The Bridge

All kinds of things happen. I remember this biker. I was sitting in front of the chalet, watching him. I was waiting to see him getting bored. He was mounting the steep slope for the forth time around and, as soon as he reached the top, he would turn his bike into a smooth, soundless descent back to the valley. The fifth time, it unavoidably happened; the accident, I mean. I carried him into the chalet, unconscious and covered in blood. I sprinkled some water on his face. He awoke and, to my surprise, recognized me. "I thought you'd never return. I waited for you last year, too, around this same time." I didn't understand. "I think you're mistaking me for someone else," I told him. "This is not my chalet. A friend of mine has offered it to me for a week." He was smiling. "I know this is the rule of the game: to pretend you've never known me. But it's me, Emanuel." And he starts telling me. All sorts of odd, incredible stories. I cut in several times. "But all these things are not true. You know they can't be true. You've made it all up." "What about the accident?" he smiled at me. "Have I made up the accident, too?" He pressed the handkerchief on his upper, blood stained lip, candidly watching me with almost unnoticeable irony. I hesitated. It was hard for me to tell him the truth, to tell him he was amnesic. Eventually, I had to make up my mind. If he had fainted again, I would have had to take him to the hospital – the whole situation would have got so much, much more complicated. "There has been a confusion," I told him gently. "You are here by error. You're mistaking me for someone else. You belong to a different world, a different society. You may be a writer or a wanderer, anyway someone full of mysteries, with fabulous adventures flooding your past, as well as your future. I am a common dweller of a humble, unchangingly plain, world. You couldn't have known me. I'm telling you again, this is not my chalet; it belongs to a friend. I'm here for the first time…" He kept staring at me, pressing the handkerchief against his lip. I let him go, although I knew he would get lost. He was amnesic. What were the odds of him joining the people who were waiting for him, the ones who had been waiting the previous year, as well? He was amnesic, and the rule of the game – I think that was what I had grasped from his words – was that he was not supposed to be recognized from the very beginning. So, he would have had to return again and again, but how was he supposed to know to whom he should go, since he was amnesic? He left, and I was well aware that he would get lost. I was starting to feel sorry for letting him go. He was an interesting man. The patience he had shown, going up the hill with his bike so many times and then descending to the valley, all the way down to the valley, just in front of the bridge… "Yeah, all kinds of things happen," Onofrei interrupted me. (I knew why he would cut in; I had lost my focus and hinted at the bridge.) "All kinds of things happen. This spring, for instance, we were walking along Princess Street. I saw a cavalry lieutenant coming out of a yard. I stood flabbergasted on the sidewalk, watching him. He was so handsome, one could only have referred to him in terms of negative theology. I was smiling. This is the way he should be described, I thought to myself. Through a language different from everyday words. The language of theology, for example, or of metaphysics. I said to myself: a cavalry lieutenant depicted in terms of negative theology is in itself a mystery, a paradox. Coincidentia oppositorum, in the words of Nicholas of Cusa. I enjoyed my very own line of thought. Suddenly I had lifted myself into a different world, I was entering a universe of essences and archetypes. I was smiling, happily, – and maybe it was this smile of mine that encouraged him. I mean the young man, my sidewalk comrade – not the lieutenant. The lieutenant had passed by." "I, too, have admired him," he told me. (It only took one look at him for me to see he was an intellectual.) "I can tell you he is much more than a handsome man, so handsome he could only be described in terms of negative theology. I know him. He has a thirst of culture. He's reading the Upanishads. And I can tell you something else: he's looking for a house with two students. I mean, please don't misunderstand me: he wants to rent a house with two other students; an entire house, not an apartment. A house with a garden, a yard, a porch. He probably didn't like this house," he said, taking one more look at the façade. "As far as I know him, he would have liked something more spacious. For conferences, for parties." I was listening to him, fascinated. He knew the other man so well. He understood him. "Obviously," he went on, "he likes to ride back home, this is why he chose to join the cavalry. But the colonel forbade him. A man that handsome, mounted, in a cavalry uniform, on these streets with so many fading leaves, during fall, such melancholic streets leading to the sunset…" "And all the girls watching him from their windows," I added. "The colonel was right…" "No, it's not that," he went on. "It's the melancholy, the sadness of sunsets in Bucharest. For, if you allow me, sir," he addressed me in the most polite manner, "we have been either blessed, or doomed, to live in the most melancholic city of the world." "Then I know him, too," Gologan cut in. "I've met him once. He likes to approach strangers on the street. Quite an original chap." "I am grateful to him," Onofrei went on, "because it was through him that I got to know the lieutenant. The lieutenant and the two students… when I said coincidentia oppositorum, I didn't exaggerate at all. Obviously, Cusanus used that expression to define God. But, let us get straight, I am not implying that the lieutenant might resemble, or may be compared to, or is in any way similar to God. No, I'm not saying that. But I can assure you that one can only refer to him in terms of negative theology. Not only has he read the Upanishads. But ever since he has read them, he started questioning different things. I think you understand what I'm pointing at: neti! neti! And the others: the ultimate reality, the being, atman, eventually. When I went to see him for the first time, with my friend Blanduzia…" "I don't think that's his name," Gologan cut in. "If it is that same original chap I'm talking about, the one with the melancholy of Bucharest and so on, then his name is Gorovei. Iancu Gorovei." "I can assure you his name is Blanduzia," Onofrei went on. "Actually, it really doesn't matter at all," Gologan shrugged. "I, on the contrary, think it does matter a lot. It is important to know whether or not we are referring to the same person. I, for one, am talking about Blanduzia, my and the lieutenant's friend. When I went to see him for the first time, at their new place on Priestesses Street, I was very much impressed. I must add that these very special people, the lieutenant and the two students, have a very different way of life than ours. I could go on and say they have turned their existence into a ritual. For instance, everybody knows that the lieutenant is impatient about his meals. And so they have come up with this ritual: in the evening, when he gets back from his regiment – I have already told you why he cannot ride back – his orderly waits up for him at the street corner. When he sees him getting off the tramway, the orderly runs back, yelling from the yard: "He's coming!" Then, the first student opens the first bottle of wine. The second student dashes at the lounge door and locks it up. And I must tell you why he does that: at that time, in the lounge there usually are three, four, sometimes more young women, young ladies, ladies – wives, I mean – widows, divorcées, and the lieutenant, in agreement with the others, has decided to… Oh, But this is probably one of their secrets, I shouldn't be telling you about it. Although, this is the starting point of life lived as a ritual. Ritual, in the sense of secret, mystery, sacrament… it's strange, if you come to think of it…" We all waited curiously, respectfully, for him to go on, but Onofrei smiled in a puzzled way. "It's true, all kinds of things happen," Zamfirescu started. "Things we often forget. I once found myself looking at an elderly woman. I think she was blind; a little girl was holding her hand, guiding her. But the way in which she was guiding her… they had just walked through the gate, when the little girl stopped. She was holding an open book in her right hand; she raised it and started reading. The old woman was listening, tense, almost devotedly, striving to grasp its meaning. She was listening while holding the young girl's left hand. I was just thinking of that, of the woman holding the girl's left hand, when I realized that all of this had happened a long time ago, and I had forgotten about it. It is, indeed, as I tell you. A long time before – a month, maybe, maybe more, a few years, I wouldn't really know – I had once found myself in front of a house. I couldn't tell you why I had stopped there, but it was as if I had been waiting for something. I only understood it later on. There was an old, dying woman in that house. She had been in that state for a long time, but she couldn't die among strangers. She wanted to go home and die in her own country, and be buried there, in their land. But how was she to get home? She could hardly move. I was wondering about that, I was tackling that question – I mean – when a little girl, a neighbor's daughter, a fourteen or fifteen year old, told the old woman she would lead her home. And then – I know that, in a certain way, it is almost unbelievable – the old woman left her bed, took the girl's hand and off they went. 'But we have no passports,' the young girl said. 'I need to fetch a book and a map. I need the book to look into and find my way.' Gentlemen, what I then saw was a scene of extraordinary beauty. The old woman had already grown tired and she was sitting on a chair. And the girl was reading to her from the book. A scene of rare beauty. The girl was reading admirably, emphasizing every word, slowly raising her voice every time she was referring to going home. Yes, this book – I know nothing of its title, nor its author – this book actually boiled down to a very simple matter. It was about home, about getting back home – your home, I mean, wherever that might have been. It sounded so very familiar to me. I wondered if it wasn't some new Odyssey: new, in the sense of a more beautiful one, one especially written for women, elderly people and children. But I soon realized that I had been wrong. And this was my error: soon afterwards, a young man came by. I must add that the young girl, who had seemed of about fourteen or fifteen years old to me, now looked a bit older. Not older than nineteen or twenty but, anyway, in broad daylight she looked very beautiful. And of course, that young man, who had come from God knows where, stopped out of curiosity when he saw her reading the book and – I do understand him very well – started wooing her, in a way. I said in a way, because he was very delicate. I perfectly recall his opening line: 'Oh,' he said, 'you're an idealist, a teacher, a poet. You like to read. I have books of my own,' he added with discrete modesty. 'I have ideas.'" "I know him," Onofrei cut in. "That is Blanduzia. Although he's a young man of rare modesty, he never made a secret of his books and ideas. His friendship with the cavalry lieutenant, and with the two students, is actually based on that: they all share the cult of noble worlds, of ideal universes. I've already told you that their existence unfolds at a higher, I would even dare to call it a metaphysical, theological level. For, in the end, what is it that these young people are looking for if not the ultimate reality, the one which is blurred and shadowed for us, humans, by so many errors and illusions? They look for it and I would even go as far as to say that they do find it from time to time. You should hear the lieutenant talking about atman or, even more tragically, about the myth of Adonis! You do understand what I'm hinting at. Not at his looks that match the looks of Adonis but, unfortunately, at his personal tragedy, a metaphysical tragedy, actually. I think I've already told you: it all started with the Upanishads. When the lieutenant asked himself: 'who am I?' and rightly answered: 'I, the true me, am atman, who is identical with Brahman' (in Sanskrit: aham brahmāsmÄ«ti or, by another expression, ayam ātmā brahma), something broke deep inside of him. It was what some people call a metaphysical rupture. In his case, there was a total trauma. Just as Adonis had been wounded by a wild boar and so, indirectly, castrated through the wish of Aphrodite, a great goddess whose lover, son or husband he was – the lieutenant was traumatized by his discovery of the ultimate reality, the mystery of the brahman-ātman identity. But I wouldn't want you to misunderstand me. I wouldn't want you to believe I am referring to a physiological or even psychosomatic accident. I've already told you that his tragedy is a metaphysical and theological one. The number of women with whom the lieutenant is sleeping is of no importance. When the first student met him, he was sleeping with twelve. When I met him, then, he was sleeping with eleven. But please do not regard this difference in number as a gloomy prophecy. The matter is much more serious. By going on behaving like a Don Juan, the lieutenant actually behaves like an Adonis. You know what I mean: spiritually, he is already detached. And, as far as he is concerned, the spirit is the only important aspect. His tragedy is a spiritual one. But, as you may imagine, this idea changed his life dramatically. The lounge, for instance, which used to be intended for parties and conferences, has now turned into… how shall I put it? I would be exaggerating to call it sanctuary, but it is something very much in that sense: a place for meditation and ceremonies. You may ask me: what about those women, all those beautiful young women, young ladies, wives, widows waiting for him there every evening, the ones the students lock up the minute the orderly cries out from the yard: 'He's coming!' Well, if you can formulate this question correctly, you'll soon discover that the answer is implicit. Please do not linger on either the key or the door – these are decrepit symbols to a person of the lieutenant's high spiritual level. The answer is in the very definition we have started from: the lieutenant can only be described in terms of negative theology. You have the answer in the concept of coincidentia oppositorum. Think of this detail: eleven women, but detached. In other words…" He paused again, and smiled meaningfully, as if to himself. "Have you ever found yourselves in a dead-end situation, one which would be absurd precisely because it has no starting point and, consequently, no way out, no solution on either level of the immediate reality? Or, if you allow me to use a different metaphor, have you ever been in a room with no exit, no doors, no windows, one in which you would find yourselves, without knowing how you got there, and out of which there would be no reasonable escape?" He paused again and looked at each of us, continuing to smile. "It was just a question. You are the ones who should come up with an answer." "I know what your point is," Gologan began his argument. "I did find myself in a situation like the one you described – a total dead end. I was with a few friends at someone you haven't met, Stavroghin, the famous Stavroghin, the one with the grocery shop. Although it's been more than thirty years, I can remember it very well. We had gathered there after a baptism. The baptism had taken place that morning, but, obviously, in a different home, a different environment – secondary teachers, priests, pensioners – much farther, in a suburb. We were at Stavroghin's, and those who haven't met him cannot possibly imagine what that meant in those years. I only have to tell you that the grocery store was at the ground floor, part of Stavroghin's family was living at the first floor – it would be too complicated for me to tell you why, who and how – the other two floors, meaning the second and the third, were inhabited by Stavroghin and the other part of his family, some of it being, nevertheless, inhabited by Stavroghin alone, – that was because, as you may see, he was quite an original fellow, he was wealthy, he had his own grocery, he could, in the end, afford anything. So, as I was telling you, we were at Stavroghin's, after the baptism. When, suddenly, the doorbell rang and the lord of the house himself went to open the door. We were all curious. Who could it be? For, you see, nobody knew we were at Stavroghin's. Everyone imagined we were at the baptism, in the other environment, at the end of the city, in the suburbs. Stavroghin opened the door and, fancy that, a very polite, neatly dressed old man examined each of us and one could tell that he hardly believed his eyes.'Allow me,' he addressed Stavroghin. 'With whom do I have the honor?''Stavroghin,' he introduced himself.'And these, of course, are your friends. I can consider myself lucky, then. I tried all the other floors with no result.''The others are at the baptism,' Stavroghin explained.'I imagined that,' said the old man."He approached every one of us and, stretching out his hand, he introduced himself: 'Herghelie'[1].'This is where I usually have my meetings,' he added. 'At one of these floors. Last year not everybody could come. The Baron, for instance, was in the train that was blocked by the heavy snowfall at Valea Larga[2]. You must remember the fuss.'"Of course, we could all remember it quite well.'So, the Baron couldn't come. But there were some unexpected surprises. Look, Mrs. Pelican, whom you may see here, was also present last year, although she had written to us that she couldn't come.'"He approached her and gallantly kissed her hand. Then he introduced us, rather unifying: 'Stavroghin's friends,' he said. We approached her one by one, each kissing her hand while she introduced us to her own lady friends. They were all quite striking ladies, they were elegant and many of them were foreign. It was curious to hear so many foreign languages in Stavroghin's apartment. But you may well imagine Stavroghin's position, in such good company, mostly consisting of foreigners, and unable, as he was, to utter a full phrase in French. (He could speak Greek a little better, but not much better, as we discovered that evening). Luckily he could profit from the preparations made for the baptism: champagne, caviar and all the rest. Soon, Stavroghin went down to the store, with two of us, and brought another case of champagne, stockfish, delicacies. All the chairs, armchairs and sofas were taken – we had offered our seats to the ladies while we, Stavroghin's friends and the rest, were lined up, leaning against the walls and the furniture. But what interesting conversation! The places those people had been to! They usually met in multi-floored houses. And they explained to me why. But it is strange that now, when I am telling you the story, I can no longer recall the reason. And something even more bizarre: there was a lady there whom I had already met at the Swiss Embassy and whom, I can now confess, I had unsuccessfully been trying to woo. Of course, she recognized me on the spot and was tactful enough not to remember my courtship. This time, on the contrary, she was much more friendly. 'I see you have a very interesting life,' I said to her. 'The kind of life which is full of embassies and social gatherings, and, certainly, of distinguished people.''Oh, yes,' she replied, 'I have a thing for multi-floored houses. You get up, you get down. Up, down. There's no tiring of that. No getting bored, I mean.' "And then I suddenly remembered that, for that once, I had not climbed the stairs to Stavroghin's apartment. I had no idea how I had got there, but I was sure that it hadn't been on the stairs. So I went to Stavroghin.'Tell me,' I whispered, 'how did we get here? As far as I know, you have no elevator.''No, we don't,' Stavroghin confessed. 'And I keep wondering myself as to how we got up here. I can very well remember that I went down to the store just a while ago; I remember climbing down the stairs, but I don't remember climbing them up.''So, the point is that we can climb down any time, can't we?''We can. Don't worry.'"I cooled off immediately. Nevertheless, I said to him:'What if we went back to the baptism?''It's far away,' Stavroghin replied, 'it is at the other end of the city.''We could meet interesting people there, too,' I tried to persuade him. 'But I have these people to attend,' he said, pointing at the rooms filled with guests.'The Baron is here,' I said. 'The Baron will see to it.'"And, eventually, I convinced him. But you can imagine the situation. It made no sense at all. Because none of us could remember climbing up the stairs. Luckily, we could get down undisturbed… so, I do understand your point," he added while staring at Onofrei."I don't think it's the same thing," Onofrei said. "In your situation, there was a way out. You could escape it.""It's not just that," Zamfirescu interfered. "You were exposed to a distinguished bunch of people, social, embassy persons, who had already been initiated. I mean, who had already figured out the secret of the floors: getting up and down, up and down. The old woman, the young girl and the young man I was referring to were, I'd say, lost in the world, they hadn't found anything yet. That was why it was so hard on them. Many months after that, I met them again, in a railway station. They must have been waiting for a train. The old woman was still on the little chair, holding the girl's hand, her left hand, and the girl was reading to her. Oh, but how many things had happened in the meantime! One could have died of sorrow merely by listening to what the girl was reading. The things that had occurred since they had left! That little boy, the one who had been living in her home, the one to whom the old woman had used to talk, that little boy was all grown up, he was in all kinds of trouble, he had so many hardships to face. Of course, the girl was reading so that she could find her way. As I have already told you, they had no passports. So, they needed the map, to make sure the direction was right. Luckily, they had found the good direction. But how much sorrow in the pages she was reading then, waiting on the railway platform. Moreover, the girl was now alone. The young man who had approached her there, in front of the house, had vanished.""He hadn't vanished," Onofrei interrupted him. "It's just that Blanduzia never leaves Bucharest. He has a soft spot for this city, for Bucharest. And ever since he got friends with the lieutenant, and with the two students, his life is almost entirely devoted to his inner perfection. I shall never forget the conversation I was given the joy of witnessing. Even so, with all of those women locked up, every night, in the lounge, the atmosphere is still uplifting. In vain do the women, sometimes, hit the door with their fists, in vain do they scream and menace. It is as if they didn't hear them. And you can see why: the life of these superior beings is daily sanctified through ritual. When they are seated at the table, all of their attention is focused on the supper. It is, actually, their only meal together, because the lieutenant has lunch with his regiment, while the students eat at the canteen. But the evening meal is a ritual, and no one has the right to disturb them."You must have imagined that, during their second course, the second student would open the second bottle of wine. I thought so, too, but I was wrong. It is the lieutenant who opens the second bottle of wine. The orderly stands next to him, ready to take the bottle as soon as he has opened it and fill up the glasses. But it is the lieutenant who must open the second bottle. I don't know if you understand what I'm hinting at… I was asking you a while ago whether you did find yourselves in a dead end situation. The best metaphor is still that door and windowless room – or, maybe, this one is even better: at the end of a tunnel one discovers the wall of the mountain and then wants to go back, but it is no longer possible. Not even one turn of the body is possible, for the wall is just there, behind, one can be hit by it, and it is also over their head, closer every time, as if menacing to crush the intruder – and, nevertheless, one thinks: 'there has to be a way out!' Well, gentlemen, I assure you that there is a way out. But, of course, into a different dimension. And I would even dare to be specific: in a dimension of the unreal. You understand what I mean: negative numbers, paradox, in the end, denying denial – it brings you back to the light the minute you, a poor man of no imagination, declare yourself forever caught in that stone-made sarcophagus, locked up in that narrow, freezing crypt inside the mountain. You understand now why the lieutenant opens the second bottle of wine. I gave you the key: think of the history of religions, of what I may call the mystery of the first repetition, the mystery of that expression: the second time, an apparently devalued expression by its being overused and, so, defiled through language, which preserves, however, well hidden, fragments of a primordial revelation. The second time, meaning born for a second time, re-born, resurrected, in a nutshell, born in the realm of the spirit. The second bottle of wine differs, in quality, from the first, as well as from the third and the tenth. It doesn't matter how many bottles of wine are emptied every evening in Priestesses Street. But you see that the answer to the apparently dead end situation lies within the second bottle, the one opened by the lieutenant. If I were to tell you it is a question of transfiguration, I would be exaggerating. Because, at first glance, nothing is being transfigured. The orderly is still there, with the tray and the glasses, and the students go on talking, raising their voices at times, while the lieutenant has unbuttoned his collar, reciting verses, sometimes, or meditating, or even recollecting childhood memories. But, I repeat, all of these only happen at first glance. "In reality, once the second bottle has been opened, one can sense everything around transforming. At first, it is almost unnoticeable. One holds the glass, sincerely delighted by the taste of the wine while listening to the conversation, when one suddenly spots something odd, almost unreal. One tastes the wine again – and it is unbelievable. Steps, whispers, giggles – they're all around! One turns his head in astonishment. There's no one behind. So one looks restlessly to the right, to the left, straight ahead, especially at the lieutenant. He's talking about his regiment and about horses. Then you understand. The idea of seeing him riding home, at dusk, as splendid as the evening star, and yet detached, wounded, hearing the horse trotting on the fallen leaves, when the light is slowly fading away, and the streetlamps are lit – that idea makes one wonder: what for? What is the meaning of all of these? Why are we born if we cannot understand, if we cannot recognize him? No, the colonel was right in forbidding him to ride home. One cannot face melancholy unprepared…" The second sip of wine came almost unaware. One keeps listening to the lieutenant telling his stories, expecting him to remain there, at the table, for at least another hour, maybe two – this is the extent to which he identifies with his own delight – when, suddenly, he buttons up and rises, a bit excited, holding his glass, and utters: "We stand defeated. Show yourselves!…." And they all start laughing, and we see them all there, behind us, in front of us, all young, all beautiful, and we find it hard to believe that they are real, made of flesh and blood, and we can't stop wondering about how they got in. The ritual requires the second student to also rise, blushing, and show them, lifting it as high as possible, the key to the lounge. And then the girls start laughing again. Obviously, if one is not a regular guest, it would be impossible to guess that the lounge is only separated from the dining room through one curtain. One cannot guess because one cannot dare to imagine it. But should one possess enough imagination, he could see the curtain immediately. And then he could understand this terribly simple thing, which, nevertheless, nobody can grasp without support: the fact that there is a doorstep, and a curtain, there, right in front of one's eyes. But it can only be seen the second time. It is what I like to call the mystery of the first repetition… He was smiling happily, and he seemed to have surrendered like an epiphany to our hot, piercing gazes. In A Great Man (written in 1945, first published in 1948 in exile), the scholar and historian of religions, Mircea Eliade (1907-1986) apparently portrayed a case of macranthropy ("the transformation of the human body into a microcosmos, an archaic theory and practice, examples of which have been found almost all over the world," in Eliade's own words); however, as his entire prose is highly symbolic, this was also considered a "hyper-enciphered" story in which some critics have identified the figure of the Iron Guard leader, Corneliu Zelea Codreanu, and the ascension of fascism in interwar Romania. Both stories may also point to the author's juvenile experience with drugs that distort the perception of space and time, especially during his stay in India.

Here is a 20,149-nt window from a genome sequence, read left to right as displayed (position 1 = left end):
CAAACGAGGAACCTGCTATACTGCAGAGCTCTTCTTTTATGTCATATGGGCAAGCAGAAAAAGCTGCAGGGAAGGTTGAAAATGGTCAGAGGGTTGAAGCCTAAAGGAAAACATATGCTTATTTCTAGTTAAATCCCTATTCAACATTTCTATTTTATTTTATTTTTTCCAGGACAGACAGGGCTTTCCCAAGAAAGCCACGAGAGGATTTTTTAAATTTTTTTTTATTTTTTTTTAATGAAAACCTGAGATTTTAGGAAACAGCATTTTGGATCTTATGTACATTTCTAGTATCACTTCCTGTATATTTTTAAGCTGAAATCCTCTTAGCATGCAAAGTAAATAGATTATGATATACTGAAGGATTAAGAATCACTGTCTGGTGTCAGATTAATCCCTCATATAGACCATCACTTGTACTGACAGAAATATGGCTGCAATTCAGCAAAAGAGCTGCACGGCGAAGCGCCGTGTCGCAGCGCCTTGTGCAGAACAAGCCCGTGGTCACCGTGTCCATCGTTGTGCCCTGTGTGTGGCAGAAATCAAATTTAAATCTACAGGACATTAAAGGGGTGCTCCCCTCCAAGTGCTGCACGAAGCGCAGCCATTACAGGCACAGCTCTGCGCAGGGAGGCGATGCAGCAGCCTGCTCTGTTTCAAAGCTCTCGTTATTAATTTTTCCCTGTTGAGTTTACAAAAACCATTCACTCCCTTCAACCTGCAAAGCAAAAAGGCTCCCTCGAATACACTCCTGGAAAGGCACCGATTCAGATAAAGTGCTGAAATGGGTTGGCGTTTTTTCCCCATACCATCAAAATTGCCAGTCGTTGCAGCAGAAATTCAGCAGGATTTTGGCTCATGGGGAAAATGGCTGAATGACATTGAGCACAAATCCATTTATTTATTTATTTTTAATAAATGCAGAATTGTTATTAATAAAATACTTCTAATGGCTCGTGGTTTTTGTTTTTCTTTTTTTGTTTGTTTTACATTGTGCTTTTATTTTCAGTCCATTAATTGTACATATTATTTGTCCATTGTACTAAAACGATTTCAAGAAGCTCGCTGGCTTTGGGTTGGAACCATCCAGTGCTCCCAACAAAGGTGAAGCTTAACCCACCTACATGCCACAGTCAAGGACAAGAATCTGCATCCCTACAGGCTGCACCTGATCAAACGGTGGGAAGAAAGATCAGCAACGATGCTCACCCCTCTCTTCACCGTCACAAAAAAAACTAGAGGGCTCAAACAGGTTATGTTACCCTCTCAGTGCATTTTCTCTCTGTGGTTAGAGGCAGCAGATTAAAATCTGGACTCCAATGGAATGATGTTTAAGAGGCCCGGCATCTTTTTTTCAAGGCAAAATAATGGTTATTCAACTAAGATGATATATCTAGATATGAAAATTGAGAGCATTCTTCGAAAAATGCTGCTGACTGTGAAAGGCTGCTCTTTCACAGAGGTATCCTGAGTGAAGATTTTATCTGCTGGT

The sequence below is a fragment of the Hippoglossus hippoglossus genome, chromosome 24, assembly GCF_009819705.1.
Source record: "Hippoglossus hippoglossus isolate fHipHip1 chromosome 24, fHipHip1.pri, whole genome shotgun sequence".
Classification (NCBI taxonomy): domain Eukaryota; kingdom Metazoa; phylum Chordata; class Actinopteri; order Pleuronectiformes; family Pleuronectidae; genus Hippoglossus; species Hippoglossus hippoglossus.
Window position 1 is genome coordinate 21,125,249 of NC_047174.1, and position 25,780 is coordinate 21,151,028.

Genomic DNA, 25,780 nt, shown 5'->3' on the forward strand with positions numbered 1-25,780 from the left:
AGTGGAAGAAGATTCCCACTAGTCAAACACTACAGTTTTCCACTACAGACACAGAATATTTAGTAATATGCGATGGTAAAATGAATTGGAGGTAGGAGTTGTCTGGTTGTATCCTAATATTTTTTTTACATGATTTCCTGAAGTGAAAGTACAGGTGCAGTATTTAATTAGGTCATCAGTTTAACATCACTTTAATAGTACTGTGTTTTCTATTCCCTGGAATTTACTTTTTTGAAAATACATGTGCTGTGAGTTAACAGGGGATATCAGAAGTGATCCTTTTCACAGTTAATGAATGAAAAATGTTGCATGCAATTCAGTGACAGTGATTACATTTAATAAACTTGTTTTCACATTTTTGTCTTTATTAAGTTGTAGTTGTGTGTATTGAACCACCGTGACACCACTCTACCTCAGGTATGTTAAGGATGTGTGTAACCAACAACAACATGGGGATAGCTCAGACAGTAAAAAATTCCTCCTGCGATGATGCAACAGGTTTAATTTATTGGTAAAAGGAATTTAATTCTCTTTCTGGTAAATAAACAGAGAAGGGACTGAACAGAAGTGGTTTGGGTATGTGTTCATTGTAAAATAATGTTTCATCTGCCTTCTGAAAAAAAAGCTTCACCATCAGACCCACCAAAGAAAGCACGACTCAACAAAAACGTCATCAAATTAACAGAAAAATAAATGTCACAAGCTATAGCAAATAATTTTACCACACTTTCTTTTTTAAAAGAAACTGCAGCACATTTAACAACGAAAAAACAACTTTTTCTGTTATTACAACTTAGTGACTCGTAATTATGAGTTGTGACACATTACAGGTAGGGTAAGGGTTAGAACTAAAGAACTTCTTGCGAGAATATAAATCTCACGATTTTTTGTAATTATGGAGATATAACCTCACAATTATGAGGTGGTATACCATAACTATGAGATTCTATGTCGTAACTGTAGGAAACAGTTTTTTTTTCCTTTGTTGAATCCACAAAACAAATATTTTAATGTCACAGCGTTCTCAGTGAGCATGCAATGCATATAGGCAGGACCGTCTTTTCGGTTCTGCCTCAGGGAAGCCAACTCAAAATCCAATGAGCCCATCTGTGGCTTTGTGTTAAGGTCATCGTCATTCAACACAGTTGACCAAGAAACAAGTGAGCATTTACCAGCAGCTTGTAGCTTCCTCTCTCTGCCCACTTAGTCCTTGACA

[1] Herd of horses (Romanian)[2] The Large Valley (Romanian)

by Mircea Eliade (1907-1986)